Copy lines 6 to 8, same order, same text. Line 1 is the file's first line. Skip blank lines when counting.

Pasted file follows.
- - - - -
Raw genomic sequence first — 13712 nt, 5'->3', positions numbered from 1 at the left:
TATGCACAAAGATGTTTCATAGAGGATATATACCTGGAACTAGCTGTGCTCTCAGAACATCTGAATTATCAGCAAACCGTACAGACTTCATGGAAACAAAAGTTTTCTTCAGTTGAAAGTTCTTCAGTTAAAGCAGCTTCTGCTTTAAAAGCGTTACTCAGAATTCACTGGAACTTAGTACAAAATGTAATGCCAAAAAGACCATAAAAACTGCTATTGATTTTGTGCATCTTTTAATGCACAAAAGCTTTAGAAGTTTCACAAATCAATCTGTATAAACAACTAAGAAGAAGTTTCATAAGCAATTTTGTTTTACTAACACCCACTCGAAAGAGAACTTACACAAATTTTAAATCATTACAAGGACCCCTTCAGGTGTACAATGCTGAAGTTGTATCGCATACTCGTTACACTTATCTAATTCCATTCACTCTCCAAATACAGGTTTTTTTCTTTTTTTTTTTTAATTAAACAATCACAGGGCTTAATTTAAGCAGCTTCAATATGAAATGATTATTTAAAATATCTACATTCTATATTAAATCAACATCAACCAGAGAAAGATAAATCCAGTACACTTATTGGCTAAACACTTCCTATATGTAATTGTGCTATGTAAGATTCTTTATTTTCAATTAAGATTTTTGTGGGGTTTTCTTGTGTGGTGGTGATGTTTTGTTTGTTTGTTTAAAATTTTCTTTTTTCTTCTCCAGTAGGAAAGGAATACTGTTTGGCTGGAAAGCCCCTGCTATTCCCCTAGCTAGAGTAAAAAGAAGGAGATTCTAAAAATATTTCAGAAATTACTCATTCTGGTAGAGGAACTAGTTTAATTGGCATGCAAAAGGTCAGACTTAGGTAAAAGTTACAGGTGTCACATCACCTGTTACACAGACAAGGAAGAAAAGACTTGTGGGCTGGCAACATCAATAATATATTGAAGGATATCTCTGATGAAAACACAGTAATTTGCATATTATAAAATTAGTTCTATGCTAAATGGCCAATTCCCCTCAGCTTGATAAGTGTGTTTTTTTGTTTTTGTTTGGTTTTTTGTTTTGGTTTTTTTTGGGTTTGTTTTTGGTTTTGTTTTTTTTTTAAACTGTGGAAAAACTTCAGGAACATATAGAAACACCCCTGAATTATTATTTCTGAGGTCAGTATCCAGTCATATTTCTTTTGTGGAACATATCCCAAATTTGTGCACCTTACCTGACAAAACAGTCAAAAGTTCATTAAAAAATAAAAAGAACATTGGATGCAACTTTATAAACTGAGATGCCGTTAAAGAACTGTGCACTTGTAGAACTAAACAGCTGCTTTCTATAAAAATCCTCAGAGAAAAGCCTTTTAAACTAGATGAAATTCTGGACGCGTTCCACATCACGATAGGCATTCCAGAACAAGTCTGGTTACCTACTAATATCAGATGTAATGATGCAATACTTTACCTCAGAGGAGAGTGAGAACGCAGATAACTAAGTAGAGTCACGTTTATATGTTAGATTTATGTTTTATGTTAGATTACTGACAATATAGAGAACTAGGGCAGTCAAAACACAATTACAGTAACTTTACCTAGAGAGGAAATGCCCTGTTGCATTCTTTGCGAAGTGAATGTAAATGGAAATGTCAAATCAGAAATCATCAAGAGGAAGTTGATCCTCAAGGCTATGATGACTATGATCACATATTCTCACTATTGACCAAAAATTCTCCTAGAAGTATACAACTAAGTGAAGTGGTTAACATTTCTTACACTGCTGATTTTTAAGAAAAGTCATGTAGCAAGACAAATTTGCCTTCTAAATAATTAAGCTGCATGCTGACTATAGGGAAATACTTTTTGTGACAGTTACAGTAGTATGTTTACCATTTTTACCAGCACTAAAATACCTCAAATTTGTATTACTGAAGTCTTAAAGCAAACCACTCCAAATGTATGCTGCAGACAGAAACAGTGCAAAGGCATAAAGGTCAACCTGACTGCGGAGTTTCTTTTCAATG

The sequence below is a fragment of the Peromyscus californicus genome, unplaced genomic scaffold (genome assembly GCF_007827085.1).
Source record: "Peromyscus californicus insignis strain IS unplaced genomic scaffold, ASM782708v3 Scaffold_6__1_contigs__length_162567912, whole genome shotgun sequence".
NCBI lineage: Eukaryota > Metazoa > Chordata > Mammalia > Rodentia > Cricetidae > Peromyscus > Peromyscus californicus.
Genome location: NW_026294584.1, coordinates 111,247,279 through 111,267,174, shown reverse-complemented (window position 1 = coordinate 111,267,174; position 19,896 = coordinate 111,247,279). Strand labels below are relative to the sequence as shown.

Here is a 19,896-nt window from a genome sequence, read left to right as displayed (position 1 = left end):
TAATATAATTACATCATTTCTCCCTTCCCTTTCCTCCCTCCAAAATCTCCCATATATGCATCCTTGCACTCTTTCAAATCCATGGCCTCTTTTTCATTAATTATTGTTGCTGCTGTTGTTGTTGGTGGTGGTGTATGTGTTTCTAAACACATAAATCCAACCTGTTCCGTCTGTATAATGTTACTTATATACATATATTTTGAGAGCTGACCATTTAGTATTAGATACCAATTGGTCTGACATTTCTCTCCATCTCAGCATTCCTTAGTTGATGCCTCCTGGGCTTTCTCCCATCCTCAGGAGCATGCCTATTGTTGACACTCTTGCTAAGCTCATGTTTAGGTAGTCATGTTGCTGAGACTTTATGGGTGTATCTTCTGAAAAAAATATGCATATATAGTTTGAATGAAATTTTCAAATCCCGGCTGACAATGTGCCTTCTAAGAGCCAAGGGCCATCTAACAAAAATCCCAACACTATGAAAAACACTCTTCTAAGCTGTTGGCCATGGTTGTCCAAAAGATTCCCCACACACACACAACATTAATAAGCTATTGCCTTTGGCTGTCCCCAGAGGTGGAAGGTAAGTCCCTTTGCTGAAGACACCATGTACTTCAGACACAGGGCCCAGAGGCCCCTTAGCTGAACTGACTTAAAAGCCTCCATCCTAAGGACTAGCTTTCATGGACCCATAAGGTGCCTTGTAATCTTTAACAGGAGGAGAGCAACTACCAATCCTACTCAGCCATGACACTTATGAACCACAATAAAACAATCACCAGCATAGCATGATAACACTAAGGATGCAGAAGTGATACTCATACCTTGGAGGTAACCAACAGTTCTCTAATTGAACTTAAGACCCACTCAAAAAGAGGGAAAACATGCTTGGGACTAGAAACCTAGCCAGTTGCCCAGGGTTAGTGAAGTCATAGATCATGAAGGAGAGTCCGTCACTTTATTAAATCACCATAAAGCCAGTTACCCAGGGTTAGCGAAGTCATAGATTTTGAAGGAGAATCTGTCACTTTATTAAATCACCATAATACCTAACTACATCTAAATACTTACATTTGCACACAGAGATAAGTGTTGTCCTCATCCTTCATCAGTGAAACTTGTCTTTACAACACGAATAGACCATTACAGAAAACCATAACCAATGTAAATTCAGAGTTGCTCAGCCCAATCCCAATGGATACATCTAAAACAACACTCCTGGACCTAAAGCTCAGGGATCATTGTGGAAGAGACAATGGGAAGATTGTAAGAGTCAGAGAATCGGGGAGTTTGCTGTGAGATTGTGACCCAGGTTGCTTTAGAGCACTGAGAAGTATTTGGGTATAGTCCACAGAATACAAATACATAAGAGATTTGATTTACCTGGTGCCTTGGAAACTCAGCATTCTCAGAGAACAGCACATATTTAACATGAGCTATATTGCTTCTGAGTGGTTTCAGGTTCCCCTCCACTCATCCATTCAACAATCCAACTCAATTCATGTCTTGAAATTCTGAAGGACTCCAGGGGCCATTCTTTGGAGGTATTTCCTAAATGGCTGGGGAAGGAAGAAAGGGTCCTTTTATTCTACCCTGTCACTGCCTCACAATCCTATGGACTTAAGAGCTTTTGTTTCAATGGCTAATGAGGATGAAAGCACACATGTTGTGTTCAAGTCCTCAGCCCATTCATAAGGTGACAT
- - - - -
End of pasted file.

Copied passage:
Genome location: NW_026294584.1, coordinates 111,247,279 through 111,267,174, shown reverse-complemented (window position 1 = coordinate 111,267,174; position 19,896 = coordinate 111,247,279). Strand labels below are relative to the sequence as shown.

Here is a 19,896-nt window from a genome sequence, read left to right as displayed (position 1 = left end):
TAATATAATTACATCATTTCTCCCTTCCCTTTCCTCCCTCCAAAATCTCCCATATATGCATCCTTGCACTCTTTCAAATCCATGGCCTCTTTTTCATTAATTATTGTTGCTGCTGTTGTTGTTGGTGGTGGTGTATGTGTTTCTAAACACATAAATCCAACCTGTTCCGTCTGTATAATGTTACTTATATACATATATTTTGAGAGCTGACCATTTAGTATTAGATACCAATTGGTCTGACATTTCTCTCCATCTCAGCATTCCTTAGTTGATGCCTCCTGGGCTTTCTCCCATCCTCAGGAGCATGCCTATTGTTGACACTCTTGCTAAGCTCATGTTTAGGTAGTCATGTTGCTGAGACTTTATGGGTGTATCTTCTGAAAAAAATATGCATATATAGTTTGAATGAAATTTTCAAATCCCGGCTGACAATGTGCCTTCTAAGAGCCAAGGGCCATCTAACAAAAATCCCAACACTATGAAAAACACTCTTCTAAGCTGTTGGCCATGGTTGTCCAAAAGATTCCCCACACACACACAACATTAATAAGCTATTGCCTTTGGCTGTCCCCAGAGGTGGAAGGTAAGTCCCTTTGCTGAAGACACCATGTACTTCAGACACAGGGCCCAGAGGCCCCTTAGCTGAACTGACTTAAAAGCCTCCATCCTAAGGACTAGCTTTCATGGACCCATAAGGTGCCTTGTAATCTTTAACAGGAGGAGAGCAACTACCAATCCTACTCAGCCATGACACTTATGAACCACAATAAAACAATCACCAGCATAGCATGATAACACTAAGGATGCAGAAGTGATACTCATACCTTGGAGGTAACCAACAGTTCTCTAATTGAACTTAAGACCCACTCAAAAAGAGGGAAAACATGCTTGGGACTAGAAACCTAGCCAGTTGCCCAGGGTTAGTGAAGTCATAGATCATGAAGGAGAGTCCGTCACTTTATTAAATCACCATAAAGCCAGTTACCCAGGGTTAGCGAAGTCATAGATTTTGAAGGAGAATCTGTCACTTTATTAAATCACCATAATACCTAACTACATCTAAATACTTACATTTGCACACAGAGATAAGTGTTGTCCTCATCCTTCATCAGTGAAACTTGTCTTTACAACACGAATAGACCATTACAGAAAACCATAACCAATGTAAATTCAGAGTTGCTCAGCCCAATCCCAATGGATACATCTAAAACAACACTCCTGGACCTAAAGCTCAGGGATCATTGTGGAAGAGACAATGGGAAGATTGTAAGAGTCAGAGAATCGGGGAGTTTGCTGTGAGATTGTGACCCAGGTTGCTTTAGAGCACTGAGAAGTATTTGGGTATAGTCCACAGAATACAAATACATAAGAGATTTGATTTACCTGGTGCCTTGGAAACTCAGCATTCTCAGAGAACAGCACATATTTAACATGAGCTATATTGCTTCTGAGTGGTTTCAGGTTCCCCTCCACTCATCCATTCAACAATCCAACTCAATTCATGTCTTGAAATTCTGAAGGACTCCAGGGGCCATTCTTTGGAGGTATTTCCTAAATGGCTGGGGAAGGAAGAAAGGGTCCTTTTATTCTACCCTGTCACTGCCTCACAATCCTATGGACTTAAGAGCTTTTGTTTCAATGGCTAATGAGGATGAAAGCACACATGTTGTGTTCAAGTCCTCAGCCCATTCATAAGGTGACAT